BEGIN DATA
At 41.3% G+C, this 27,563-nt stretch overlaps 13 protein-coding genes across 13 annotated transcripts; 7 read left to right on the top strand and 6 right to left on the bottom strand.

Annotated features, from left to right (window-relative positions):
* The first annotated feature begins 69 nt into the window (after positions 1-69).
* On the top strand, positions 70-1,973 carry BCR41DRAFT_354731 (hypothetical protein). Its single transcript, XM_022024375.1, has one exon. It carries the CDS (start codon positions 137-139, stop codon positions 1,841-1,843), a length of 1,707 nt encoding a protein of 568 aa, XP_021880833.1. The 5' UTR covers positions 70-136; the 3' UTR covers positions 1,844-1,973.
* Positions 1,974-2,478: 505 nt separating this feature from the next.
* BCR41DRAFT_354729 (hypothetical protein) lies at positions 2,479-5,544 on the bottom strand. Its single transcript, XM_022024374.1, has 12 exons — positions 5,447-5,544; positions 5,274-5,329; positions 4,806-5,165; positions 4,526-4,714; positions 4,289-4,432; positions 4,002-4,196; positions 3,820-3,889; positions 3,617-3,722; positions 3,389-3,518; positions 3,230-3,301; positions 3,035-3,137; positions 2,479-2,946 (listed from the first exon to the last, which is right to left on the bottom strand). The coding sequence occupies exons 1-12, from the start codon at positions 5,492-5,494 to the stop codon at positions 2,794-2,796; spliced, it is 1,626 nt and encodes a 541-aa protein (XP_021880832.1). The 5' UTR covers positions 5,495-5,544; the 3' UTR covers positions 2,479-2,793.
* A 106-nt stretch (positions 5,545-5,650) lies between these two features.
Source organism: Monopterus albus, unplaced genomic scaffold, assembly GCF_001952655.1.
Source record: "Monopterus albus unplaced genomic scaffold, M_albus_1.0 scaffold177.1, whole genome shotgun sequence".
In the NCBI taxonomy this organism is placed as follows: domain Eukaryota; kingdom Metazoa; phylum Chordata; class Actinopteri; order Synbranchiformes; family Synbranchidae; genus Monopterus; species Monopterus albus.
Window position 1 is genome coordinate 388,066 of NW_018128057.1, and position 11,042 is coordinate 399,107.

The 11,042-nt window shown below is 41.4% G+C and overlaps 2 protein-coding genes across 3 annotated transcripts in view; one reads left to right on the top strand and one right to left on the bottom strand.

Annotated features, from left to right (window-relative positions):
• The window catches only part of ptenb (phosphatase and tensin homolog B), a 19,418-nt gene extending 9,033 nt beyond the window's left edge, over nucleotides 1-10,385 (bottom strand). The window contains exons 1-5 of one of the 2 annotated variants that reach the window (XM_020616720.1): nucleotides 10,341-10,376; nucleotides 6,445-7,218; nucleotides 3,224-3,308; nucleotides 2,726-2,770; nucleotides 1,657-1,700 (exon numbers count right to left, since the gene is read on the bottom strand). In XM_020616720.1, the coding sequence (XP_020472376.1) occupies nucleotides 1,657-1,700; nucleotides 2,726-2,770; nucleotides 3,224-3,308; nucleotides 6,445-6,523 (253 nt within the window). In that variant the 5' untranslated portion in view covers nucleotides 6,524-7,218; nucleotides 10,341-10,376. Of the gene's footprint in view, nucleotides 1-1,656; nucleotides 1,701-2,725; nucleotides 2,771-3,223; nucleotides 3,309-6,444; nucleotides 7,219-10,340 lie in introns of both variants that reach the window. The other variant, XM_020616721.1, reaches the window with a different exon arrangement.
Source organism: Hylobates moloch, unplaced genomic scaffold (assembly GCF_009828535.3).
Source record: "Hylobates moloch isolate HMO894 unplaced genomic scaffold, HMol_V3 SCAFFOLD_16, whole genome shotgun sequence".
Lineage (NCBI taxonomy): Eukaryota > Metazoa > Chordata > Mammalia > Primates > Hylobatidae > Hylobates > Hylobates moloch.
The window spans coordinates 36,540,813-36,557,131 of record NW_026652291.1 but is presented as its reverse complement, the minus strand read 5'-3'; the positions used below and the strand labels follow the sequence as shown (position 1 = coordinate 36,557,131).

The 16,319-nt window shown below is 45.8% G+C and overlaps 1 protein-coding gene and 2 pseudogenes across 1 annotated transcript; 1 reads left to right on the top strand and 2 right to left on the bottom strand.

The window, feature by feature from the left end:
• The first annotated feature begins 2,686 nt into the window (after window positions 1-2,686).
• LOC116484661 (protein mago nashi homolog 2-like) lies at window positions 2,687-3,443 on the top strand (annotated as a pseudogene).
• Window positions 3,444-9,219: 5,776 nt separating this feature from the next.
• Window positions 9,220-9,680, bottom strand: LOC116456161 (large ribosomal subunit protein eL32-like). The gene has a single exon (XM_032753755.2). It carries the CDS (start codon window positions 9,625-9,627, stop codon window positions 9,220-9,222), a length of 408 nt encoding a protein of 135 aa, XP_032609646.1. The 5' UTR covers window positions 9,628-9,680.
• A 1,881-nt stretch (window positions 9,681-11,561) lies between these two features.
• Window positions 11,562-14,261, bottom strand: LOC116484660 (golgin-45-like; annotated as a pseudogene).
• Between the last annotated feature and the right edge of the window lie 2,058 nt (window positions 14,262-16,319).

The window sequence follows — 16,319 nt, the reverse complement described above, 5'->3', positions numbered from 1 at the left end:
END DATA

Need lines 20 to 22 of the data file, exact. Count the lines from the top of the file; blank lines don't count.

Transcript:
The window, feature by feature from the left end:
• The first annotated feature begins 2,686 nt into the window (after window positions 1-2,686).
• LOC116484661 (protein mago nashi homolog 2-like) lies at window positions 2,687-3,443 on the top strand (annotated as a pseudogene).